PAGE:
London Grip Poetry Review – Bethany Rivers

Emma Lee dips into a collection of gentle and reflective poems by Bethany Rivers

the sea refuses no river 
Bethany Rivers
Fly on the Wall
ISBN 9781999598655
87pp    £6.99

the sea refuses no river deals with grief and longing but travels towards a note of hope. Its journey is not steeped in gloom but is packed with reminders that life continues no matter how unsettling the circumstances. ‘Hiraeth’ offers descriptions of home, borrowing for its title a Welsh word that doesn’t directly translate into English but is associated with a bittersweet memory of missing places or people while also being grateful for their existence. It conveys a longing for an ancestral homeland and even though it may have never been seen

 [it] is the hara, the seat of the soul. Love songs declare
home is in the eyes of your lover, or the resonance
of his voice. But I say Home is in the act
of writing. Home is a recitation of Persian poetry,
though you don’t understand a word. Home is
in the eyes of a golden statue of Buddha
in a foreign land. Home is in the smell of garlic
on your fingers, three days after you cooked
the curry. Home is a song you keep on losing,
keep hoping to remember.

‘Home’ gains an initial capital as it shifts from concept to what home means for the poem’s narrator. It captures the sense of hiraeth in that home is where one inexplicably feels a welcome connection, even in a foreign place. It’s also caught up in memories triggered by a scent or musical rhythm. ‘Hiraeth’ comes very naturally after a poem about the poet’s father’s grave where flowers grow behind the headstone.

A later poem, ‘Rise’ opens with a question “what is it that stops you going down/ to the river with stones in your pockets?”

What you say next offers no comfort at all.
Though you want to: your oil lamp isn’t bright
enough to light the depths of my well.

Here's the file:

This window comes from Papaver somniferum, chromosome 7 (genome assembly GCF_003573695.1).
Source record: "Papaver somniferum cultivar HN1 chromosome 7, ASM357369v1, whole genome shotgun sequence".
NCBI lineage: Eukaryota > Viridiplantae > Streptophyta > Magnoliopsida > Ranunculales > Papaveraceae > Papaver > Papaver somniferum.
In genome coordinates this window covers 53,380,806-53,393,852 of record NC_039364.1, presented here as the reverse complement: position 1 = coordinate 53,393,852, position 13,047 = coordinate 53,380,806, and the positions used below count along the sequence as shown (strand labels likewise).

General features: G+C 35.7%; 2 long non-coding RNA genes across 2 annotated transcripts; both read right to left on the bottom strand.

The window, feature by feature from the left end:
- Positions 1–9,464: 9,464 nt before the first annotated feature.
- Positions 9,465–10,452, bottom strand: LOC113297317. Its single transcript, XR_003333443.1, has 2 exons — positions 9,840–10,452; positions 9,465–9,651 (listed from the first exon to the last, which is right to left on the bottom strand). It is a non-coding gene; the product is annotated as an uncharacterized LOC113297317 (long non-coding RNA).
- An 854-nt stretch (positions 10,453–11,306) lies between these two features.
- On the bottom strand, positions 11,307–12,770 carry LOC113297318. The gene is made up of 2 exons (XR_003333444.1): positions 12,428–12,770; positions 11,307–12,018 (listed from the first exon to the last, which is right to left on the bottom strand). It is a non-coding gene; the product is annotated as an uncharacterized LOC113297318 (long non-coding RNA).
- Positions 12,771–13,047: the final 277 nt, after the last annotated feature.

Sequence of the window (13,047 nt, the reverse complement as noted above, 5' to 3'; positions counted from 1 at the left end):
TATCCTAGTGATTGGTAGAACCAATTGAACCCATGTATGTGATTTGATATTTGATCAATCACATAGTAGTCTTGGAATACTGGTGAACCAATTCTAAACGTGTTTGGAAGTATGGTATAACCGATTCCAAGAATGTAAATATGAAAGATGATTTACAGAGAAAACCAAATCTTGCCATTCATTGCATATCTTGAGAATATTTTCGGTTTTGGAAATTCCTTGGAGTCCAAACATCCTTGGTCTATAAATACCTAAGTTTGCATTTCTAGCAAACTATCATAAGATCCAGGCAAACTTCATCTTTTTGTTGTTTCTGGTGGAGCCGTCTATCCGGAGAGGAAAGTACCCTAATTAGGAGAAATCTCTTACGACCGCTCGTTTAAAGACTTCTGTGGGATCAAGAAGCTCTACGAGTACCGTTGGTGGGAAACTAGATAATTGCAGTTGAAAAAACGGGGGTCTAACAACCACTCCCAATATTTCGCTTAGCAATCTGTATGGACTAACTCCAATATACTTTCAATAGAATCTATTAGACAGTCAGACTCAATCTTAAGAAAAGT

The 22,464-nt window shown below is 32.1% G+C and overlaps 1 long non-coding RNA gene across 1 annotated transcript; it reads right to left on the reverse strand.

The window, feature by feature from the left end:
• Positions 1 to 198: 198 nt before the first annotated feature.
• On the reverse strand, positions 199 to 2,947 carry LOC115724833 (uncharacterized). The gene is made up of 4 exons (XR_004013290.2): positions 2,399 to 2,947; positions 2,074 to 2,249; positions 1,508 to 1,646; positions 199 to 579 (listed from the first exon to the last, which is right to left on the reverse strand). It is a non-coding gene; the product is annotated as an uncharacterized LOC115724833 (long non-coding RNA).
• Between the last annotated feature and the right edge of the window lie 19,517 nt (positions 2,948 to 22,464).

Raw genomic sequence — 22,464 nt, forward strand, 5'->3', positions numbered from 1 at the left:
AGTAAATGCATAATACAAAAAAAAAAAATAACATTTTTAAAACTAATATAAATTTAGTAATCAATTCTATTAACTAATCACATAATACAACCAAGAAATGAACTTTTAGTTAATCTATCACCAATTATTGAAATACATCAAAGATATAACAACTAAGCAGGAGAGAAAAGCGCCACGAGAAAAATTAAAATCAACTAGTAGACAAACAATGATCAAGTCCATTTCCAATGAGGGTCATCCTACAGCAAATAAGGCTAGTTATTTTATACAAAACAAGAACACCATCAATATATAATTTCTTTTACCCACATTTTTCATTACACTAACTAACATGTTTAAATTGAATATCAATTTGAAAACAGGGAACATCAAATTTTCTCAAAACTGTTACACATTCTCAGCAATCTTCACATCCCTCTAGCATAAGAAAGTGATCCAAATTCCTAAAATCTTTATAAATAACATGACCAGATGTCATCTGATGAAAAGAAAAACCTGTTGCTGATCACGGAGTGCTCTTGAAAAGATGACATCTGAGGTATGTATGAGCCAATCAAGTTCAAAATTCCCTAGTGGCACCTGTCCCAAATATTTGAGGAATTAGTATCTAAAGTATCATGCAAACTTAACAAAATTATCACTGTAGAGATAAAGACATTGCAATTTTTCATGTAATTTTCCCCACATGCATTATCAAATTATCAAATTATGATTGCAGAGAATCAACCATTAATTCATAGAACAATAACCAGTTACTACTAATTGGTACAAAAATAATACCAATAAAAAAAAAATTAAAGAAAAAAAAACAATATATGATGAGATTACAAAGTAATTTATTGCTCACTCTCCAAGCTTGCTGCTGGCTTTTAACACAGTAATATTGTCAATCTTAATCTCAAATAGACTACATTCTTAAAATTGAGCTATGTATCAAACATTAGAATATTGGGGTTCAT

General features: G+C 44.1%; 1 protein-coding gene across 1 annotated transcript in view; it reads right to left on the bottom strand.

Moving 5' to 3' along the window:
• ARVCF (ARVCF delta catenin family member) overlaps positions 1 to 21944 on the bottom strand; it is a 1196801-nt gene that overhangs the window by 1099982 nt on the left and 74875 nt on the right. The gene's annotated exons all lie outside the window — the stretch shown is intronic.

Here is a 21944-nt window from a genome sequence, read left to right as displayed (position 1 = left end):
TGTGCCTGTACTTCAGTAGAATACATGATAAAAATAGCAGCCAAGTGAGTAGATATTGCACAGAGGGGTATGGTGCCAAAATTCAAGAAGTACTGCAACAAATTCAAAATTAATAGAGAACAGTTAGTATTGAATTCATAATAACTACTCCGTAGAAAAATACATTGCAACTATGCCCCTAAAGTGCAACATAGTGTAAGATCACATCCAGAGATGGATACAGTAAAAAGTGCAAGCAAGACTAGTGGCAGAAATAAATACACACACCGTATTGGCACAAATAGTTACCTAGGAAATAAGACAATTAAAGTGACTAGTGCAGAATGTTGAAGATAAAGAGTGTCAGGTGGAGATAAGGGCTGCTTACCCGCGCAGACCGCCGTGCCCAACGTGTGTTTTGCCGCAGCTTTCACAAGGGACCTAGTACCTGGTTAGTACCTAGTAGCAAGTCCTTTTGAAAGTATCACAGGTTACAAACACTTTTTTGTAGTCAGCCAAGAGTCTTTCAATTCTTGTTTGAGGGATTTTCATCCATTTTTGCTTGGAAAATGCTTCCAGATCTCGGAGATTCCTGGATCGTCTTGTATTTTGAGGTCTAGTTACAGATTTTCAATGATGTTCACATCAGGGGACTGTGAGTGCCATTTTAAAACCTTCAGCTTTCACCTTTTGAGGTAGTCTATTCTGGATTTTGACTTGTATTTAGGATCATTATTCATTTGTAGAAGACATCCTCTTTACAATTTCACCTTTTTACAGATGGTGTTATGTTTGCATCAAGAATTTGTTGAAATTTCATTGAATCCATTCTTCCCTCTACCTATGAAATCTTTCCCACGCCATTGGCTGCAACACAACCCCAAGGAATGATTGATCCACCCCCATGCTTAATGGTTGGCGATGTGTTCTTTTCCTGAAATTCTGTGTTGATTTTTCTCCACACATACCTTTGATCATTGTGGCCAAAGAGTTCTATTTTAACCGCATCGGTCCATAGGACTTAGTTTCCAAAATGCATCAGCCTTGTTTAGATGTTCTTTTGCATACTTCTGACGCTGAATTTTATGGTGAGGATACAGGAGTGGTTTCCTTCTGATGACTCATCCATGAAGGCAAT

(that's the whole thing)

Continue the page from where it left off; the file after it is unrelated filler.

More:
I’m a single person, in the world, thirsty.
You’re a single mother, with a thread
to the future. You have no choice.

The title is open to interpretation: it could be taken literally to refer to getting out of bed in the morning gloom, but it could also be an allusion to Maya Angelou’s ‘Still I Rise’, defiantly getting up after being knocked down. The poem’s addressee seems buried in a fog of depression and unable to enthuse. She’s also a lone parent and has to get up to care for a child. I’m uneasy with the implication that those who aren’t parents have a choice since that suggests they’re free of responsibilities. Virginia Woolf, who did walk into a river weighed down with stones, left behind a husband, friends and relatives; were they not a ‘thread to the future’?

If the sea refuses no river begins in winter, it ends in spring. In ‘I turn to the daffodils’ the speaker picks one flower and holds it in order to

lift it heavenward   view it again
the blanket of grey and my hand
heats up   gets hotter and hotter and hotter

the flame of sun ebbs from the daffodil
into my hand along my wrist up my forearm
along my upper arms rounds-out my shoulder

creeps along my veins to the heart
punishes me with blinding heat   I drop the daffodil
fall to my knees   weep with no tears the aching ache

I have been burned. I am glad.

The full-stop after ‘burned’ is the first full-stop in the poem. The use of gaps between words suggest pauses in a line of thought. Daffodils are tricky flowers to write about after Wordsworth and their association with narcissism is not explored here. Instead they are shown as bright signs of spring and their burn is like a shock that restarts a heart.

the sea refuses no river is a collection of gentle, reflective poems that explore the passage of grief using words as a guide. The poems are restrained from sentiment by keeping their focus on healing and on life’s continuation. The book ends in an offer of solace. The poems may not have the immediate energy of the Pete Townshend song they share a title with, but they do delicately contain the idea behind it.